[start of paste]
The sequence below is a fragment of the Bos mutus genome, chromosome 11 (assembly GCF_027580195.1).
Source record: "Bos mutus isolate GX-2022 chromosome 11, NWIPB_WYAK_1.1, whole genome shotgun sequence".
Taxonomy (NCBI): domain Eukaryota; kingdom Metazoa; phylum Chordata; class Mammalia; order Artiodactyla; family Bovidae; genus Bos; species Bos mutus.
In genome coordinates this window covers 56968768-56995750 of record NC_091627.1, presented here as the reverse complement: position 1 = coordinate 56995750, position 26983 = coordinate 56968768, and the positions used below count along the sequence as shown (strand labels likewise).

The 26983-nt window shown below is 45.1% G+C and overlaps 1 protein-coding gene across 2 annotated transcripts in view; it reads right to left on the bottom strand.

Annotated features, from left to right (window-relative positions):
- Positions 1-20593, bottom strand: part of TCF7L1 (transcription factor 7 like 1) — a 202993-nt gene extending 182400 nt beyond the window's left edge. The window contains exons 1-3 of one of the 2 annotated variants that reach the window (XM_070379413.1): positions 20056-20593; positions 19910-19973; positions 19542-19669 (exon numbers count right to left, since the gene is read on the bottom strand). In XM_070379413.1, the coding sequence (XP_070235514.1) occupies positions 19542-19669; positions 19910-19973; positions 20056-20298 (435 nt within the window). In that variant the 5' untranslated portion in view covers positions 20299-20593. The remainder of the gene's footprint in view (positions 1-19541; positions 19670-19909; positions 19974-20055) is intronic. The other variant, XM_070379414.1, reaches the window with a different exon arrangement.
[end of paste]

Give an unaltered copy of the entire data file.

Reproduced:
The sequence below is a fragment of the Bos mutus genome, chromosome 11 (assembly GCF_027580195.1).
Source record: "Bos mutus isolate GX-2022 chromosome 11, NWIPB_WYAK_1.1, whole genome shotgun sequence".
Taxonomy (NCBI): domain Eukaryota; kingdom Metazoa; phylum Chordata; class Mammalia; order Artiodactyla; family Bovidae; genus Bos; species Bos mutus.
In genome coordinates this window covers 56968768-56995750 of record NC_091627.1, presented here as the reverse complement: position 1 = coordinate 56995750, position 26983 = coordinate 56968768, and the positions used below count along the sequence as shown (strand labels likewise).

The 26983-nt window shown below is 45.1% G+C and overlaps 1 protein-coding gene across 2 annotated transcripts in view; it reads right to left on the bottom strand.

Annotated features, from left to right (window-relative positions):
- Positions 1-20593, bottom strand: part of TCF7L1 (transcription factor 7 like 1) — a 202993-nt gene extending 182400 nt beyond the window's left edge. The window contains exons 1-3 of one of the 2 annotated variants that reach the window (XM_070379413.1): positions 20056-20593; positions 19910-19973; positions 19542-19669 (exon numbers count right to left, since the gene is read on the bottom strand). In XM_070379413.1, the coding sequence (XP_070235514.1) occupies positions 19542-19669; positions 19910-19973; positions 20056-20298 (435 nt within the window). In that variant the 5' untranslated portion in view covers positions 20299-20593. The remainder of the gene's footprint in view (positions 1-19541; positions 19670-19909; positions 19974-20055) is intronic. The other variant, XM_070379414.1, reaches the window with a different exon arrangement.